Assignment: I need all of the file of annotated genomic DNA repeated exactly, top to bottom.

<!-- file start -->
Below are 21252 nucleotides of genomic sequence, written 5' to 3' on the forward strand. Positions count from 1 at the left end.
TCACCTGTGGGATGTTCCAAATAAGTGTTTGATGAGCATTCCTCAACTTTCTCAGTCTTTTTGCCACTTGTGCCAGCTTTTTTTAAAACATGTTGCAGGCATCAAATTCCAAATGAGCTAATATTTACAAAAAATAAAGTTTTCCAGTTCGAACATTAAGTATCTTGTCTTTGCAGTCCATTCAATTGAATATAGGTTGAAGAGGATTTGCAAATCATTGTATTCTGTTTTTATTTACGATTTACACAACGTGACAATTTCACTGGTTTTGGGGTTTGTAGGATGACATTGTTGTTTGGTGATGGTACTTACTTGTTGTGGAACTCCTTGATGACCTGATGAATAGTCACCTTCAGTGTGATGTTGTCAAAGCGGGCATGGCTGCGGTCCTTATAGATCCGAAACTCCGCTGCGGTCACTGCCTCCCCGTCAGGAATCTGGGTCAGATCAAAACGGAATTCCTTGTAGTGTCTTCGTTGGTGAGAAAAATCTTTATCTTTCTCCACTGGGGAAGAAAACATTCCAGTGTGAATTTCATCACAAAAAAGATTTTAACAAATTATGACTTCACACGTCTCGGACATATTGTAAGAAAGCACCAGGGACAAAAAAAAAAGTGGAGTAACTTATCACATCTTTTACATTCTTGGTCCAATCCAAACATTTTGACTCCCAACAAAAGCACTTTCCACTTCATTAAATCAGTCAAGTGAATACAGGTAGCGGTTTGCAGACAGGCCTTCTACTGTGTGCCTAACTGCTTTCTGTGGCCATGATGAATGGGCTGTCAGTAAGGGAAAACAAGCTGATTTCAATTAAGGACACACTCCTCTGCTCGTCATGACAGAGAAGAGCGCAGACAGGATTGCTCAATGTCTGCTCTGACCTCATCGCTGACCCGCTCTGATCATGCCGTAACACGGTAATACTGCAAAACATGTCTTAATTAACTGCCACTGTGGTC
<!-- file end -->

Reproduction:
Below are 21252 nucleotides of genomic sequence, written 5' to 3' on the forward strand. Positions count from 1 at the left end.
TCACCTGTGGGATGTTCCAAATAAGTGTTTGATGAGCATTCCTCAACTTTCTCAGTCTTTTTGCCACTTGTGCCAGCTTTTTTTAAAACATGTTGCAGGCATCAAATTCCAAATGAGCTAATATTTACAAAAAATAAAGTTTTCCAGTTCGAACATTAAGTATCTTGTCTTTGCAGTCCATTCAATTGAATATAGGTTGAAGAGGATTTGCAAATCATTGTATTCTGTTTTTATTTACGATTTACACAACGTGACAATTTCACTGGTTTTGGGGTTTGTAGGATGACATTGTTGTTTGGTGATGGTACTTACTTGTTGTGGAACTCCTTGATGACCTGATGAATAGTCACCTTCAGTGTGATGTTGTCAAAGCGGGCATGGCTGCGGTCCTTATAGATCCGAAACTCCGCTGCGGTCACTGCCTCCCCGTCAGGAATCTGGGTCAGATCAAAACGGAATTCCTTGTAGTGTCTTCGTTGGTGAGAAAAATCTTTATCTTTCTCCACTGGGGAAGAAAACATTCCAGTGTGAATTTCATCACAAAAAAGATTTTAACAAATTATGACTTCACACGTCTCGGACATATTGTAAGAAAGCACCAGGGACAAAAAAAAAAGTGGAGTAACTTATCACATCTTTTACATTCTTGGTCCAATCCAAACATTTTGACTCCCAACAAAAGCACTTTCCACTTCATTAAATCAGTCAAGTGAATACAGGTAGCGGTTTGCAGACAGGCCTTCTACTGTGTGCCTAACTGCTTTCTGTGGCCATGATGAATGGGCTGTCAGTAAGGGAAAACAAGCTGATTTCAATTAAGGACACACTCCTCTGCTCGTCATGACAGAGAAGAGCGCAGACAGGATTGCTCAATGTCTGCTCTGACCTCATCGCTGACCCGCTCTGATCATGCCGTAACACGGTAATACTGCAAAACATGTCTTAATTAACTGCCACTGTGGTC